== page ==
7. Oral Communication (Cont.) • Awareness of other cultures’ customs is important. • One must not to use offensive remarks. • Oral communication should be straightforward. • The timing of oral communication is important. 6

  8. Written Communication • Carried out through internal memos and external letters. • Are ways to efficiently communicate with a group. • May be appropriate as a follow-up to a face-to-face conversation or a phone call. • Should be used mostly to inform, confirm, and request. • Should be clear and concise. 7

  9. Effective Listening • The heart of communication is not words, but understanding. • Not only to be understood, but also to understand. • Half of making communication effective is listening. 8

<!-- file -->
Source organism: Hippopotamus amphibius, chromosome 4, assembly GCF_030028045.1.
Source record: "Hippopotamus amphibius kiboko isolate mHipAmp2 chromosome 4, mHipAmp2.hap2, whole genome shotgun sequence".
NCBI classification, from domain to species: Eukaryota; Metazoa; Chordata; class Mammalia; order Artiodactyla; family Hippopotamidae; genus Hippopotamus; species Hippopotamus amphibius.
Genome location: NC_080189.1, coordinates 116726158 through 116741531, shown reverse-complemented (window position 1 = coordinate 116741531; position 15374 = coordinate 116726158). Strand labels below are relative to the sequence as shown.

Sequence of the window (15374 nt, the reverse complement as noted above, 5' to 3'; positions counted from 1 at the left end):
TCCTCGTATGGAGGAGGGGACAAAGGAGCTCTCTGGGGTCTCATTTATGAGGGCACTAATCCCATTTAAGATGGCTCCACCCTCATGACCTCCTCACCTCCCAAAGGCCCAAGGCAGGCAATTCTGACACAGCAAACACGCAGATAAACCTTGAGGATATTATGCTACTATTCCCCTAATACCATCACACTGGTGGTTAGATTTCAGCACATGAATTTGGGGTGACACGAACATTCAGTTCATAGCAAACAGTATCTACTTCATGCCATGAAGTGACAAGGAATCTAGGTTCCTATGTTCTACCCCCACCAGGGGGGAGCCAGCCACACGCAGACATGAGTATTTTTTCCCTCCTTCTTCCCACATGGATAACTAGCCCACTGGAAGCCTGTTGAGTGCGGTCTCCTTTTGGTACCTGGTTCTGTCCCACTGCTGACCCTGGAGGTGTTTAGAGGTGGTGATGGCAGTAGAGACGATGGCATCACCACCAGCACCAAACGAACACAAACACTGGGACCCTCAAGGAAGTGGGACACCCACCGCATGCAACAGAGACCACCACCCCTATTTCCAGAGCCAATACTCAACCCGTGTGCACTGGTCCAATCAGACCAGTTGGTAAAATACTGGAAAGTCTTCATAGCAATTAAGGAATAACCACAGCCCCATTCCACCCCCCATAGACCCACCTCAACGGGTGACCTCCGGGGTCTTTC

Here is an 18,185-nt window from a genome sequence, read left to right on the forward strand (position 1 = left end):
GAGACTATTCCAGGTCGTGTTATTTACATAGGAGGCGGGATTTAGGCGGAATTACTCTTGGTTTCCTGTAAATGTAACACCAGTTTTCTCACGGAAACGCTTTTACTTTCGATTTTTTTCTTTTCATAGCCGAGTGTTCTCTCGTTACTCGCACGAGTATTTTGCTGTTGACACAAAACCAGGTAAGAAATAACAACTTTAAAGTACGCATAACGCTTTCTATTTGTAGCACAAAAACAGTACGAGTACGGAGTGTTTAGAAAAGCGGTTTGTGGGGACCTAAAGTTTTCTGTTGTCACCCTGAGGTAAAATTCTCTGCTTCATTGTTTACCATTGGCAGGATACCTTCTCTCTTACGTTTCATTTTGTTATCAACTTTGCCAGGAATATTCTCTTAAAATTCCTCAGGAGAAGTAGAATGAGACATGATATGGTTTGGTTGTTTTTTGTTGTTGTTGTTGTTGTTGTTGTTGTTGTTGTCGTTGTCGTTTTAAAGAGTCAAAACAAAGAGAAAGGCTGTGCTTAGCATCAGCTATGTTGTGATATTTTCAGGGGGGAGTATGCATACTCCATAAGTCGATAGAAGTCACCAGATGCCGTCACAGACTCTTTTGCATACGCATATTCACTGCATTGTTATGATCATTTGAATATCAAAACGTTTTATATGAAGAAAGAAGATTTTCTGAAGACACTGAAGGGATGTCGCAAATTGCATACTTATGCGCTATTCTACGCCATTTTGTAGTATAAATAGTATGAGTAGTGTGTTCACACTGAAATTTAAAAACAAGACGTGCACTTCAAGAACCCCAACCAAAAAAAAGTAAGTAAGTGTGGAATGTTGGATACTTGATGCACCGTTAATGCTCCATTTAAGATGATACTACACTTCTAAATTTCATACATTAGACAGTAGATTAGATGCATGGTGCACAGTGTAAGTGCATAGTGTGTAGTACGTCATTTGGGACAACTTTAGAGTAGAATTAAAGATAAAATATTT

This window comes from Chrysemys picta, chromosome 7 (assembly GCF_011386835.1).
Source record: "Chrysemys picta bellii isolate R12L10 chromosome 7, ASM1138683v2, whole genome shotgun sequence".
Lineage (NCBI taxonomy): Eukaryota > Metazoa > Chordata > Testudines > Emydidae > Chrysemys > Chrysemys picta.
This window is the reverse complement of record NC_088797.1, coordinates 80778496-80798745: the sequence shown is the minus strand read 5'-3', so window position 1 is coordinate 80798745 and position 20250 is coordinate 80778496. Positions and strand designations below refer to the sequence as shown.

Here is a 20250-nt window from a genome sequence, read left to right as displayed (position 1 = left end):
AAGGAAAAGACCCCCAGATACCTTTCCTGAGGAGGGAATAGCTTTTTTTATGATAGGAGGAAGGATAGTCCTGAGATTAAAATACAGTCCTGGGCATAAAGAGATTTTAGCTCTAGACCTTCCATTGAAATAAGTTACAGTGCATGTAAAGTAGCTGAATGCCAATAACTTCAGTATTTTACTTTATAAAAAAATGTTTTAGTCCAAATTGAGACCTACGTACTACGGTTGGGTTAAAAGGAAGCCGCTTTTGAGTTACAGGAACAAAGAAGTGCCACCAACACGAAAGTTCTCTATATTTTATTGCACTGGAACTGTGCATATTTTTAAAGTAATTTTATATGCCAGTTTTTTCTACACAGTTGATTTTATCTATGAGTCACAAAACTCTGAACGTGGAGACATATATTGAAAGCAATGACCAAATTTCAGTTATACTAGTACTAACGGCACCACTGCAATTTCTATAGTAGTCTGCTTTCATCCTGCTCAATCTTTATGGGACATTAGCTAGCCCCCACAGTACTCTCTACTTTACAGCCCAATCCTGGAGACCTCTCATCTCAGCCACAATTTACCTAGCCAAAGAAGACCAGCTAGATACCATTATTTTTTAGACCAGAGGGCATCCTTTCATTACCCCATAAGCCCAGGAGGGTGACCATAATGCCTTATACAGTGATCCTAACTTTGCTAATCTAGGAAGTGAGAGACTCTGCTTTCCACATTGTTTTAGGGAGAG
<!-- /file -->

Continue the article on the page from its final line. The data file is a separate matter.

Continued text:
10. Common Barriers to Effective Listening • Pretending to listen • Distractions • Bias and closed-mindedness • Impatience • Jumping to conclusions 9

  11. Improving Listening Skills • Focus on the person talking. • Engage in active listening. • Ask questions. • Don’t interrupt. 10

  12. Types of Project Meetings • Status review meetings • Problem-solving meetings • Technical design review meetings 11

  13. Status Review Meetings • Usually led or called by the project manager. • The primary purposes are to inform, to identify problems, and to identify action items. • Should be held on a regularly scheduled basis. 12

  14. Status Review Meetings Subjects for Discussion • Accomplishments since last meeting • Cost, schedule, and work: • Scope • Status • Trends • Forecasts • Variances 13

  15. Status Review MeetingsSubjects for Discussion (Cont.) • Corrective actions • Opportunities for improvement • Action item assignment 14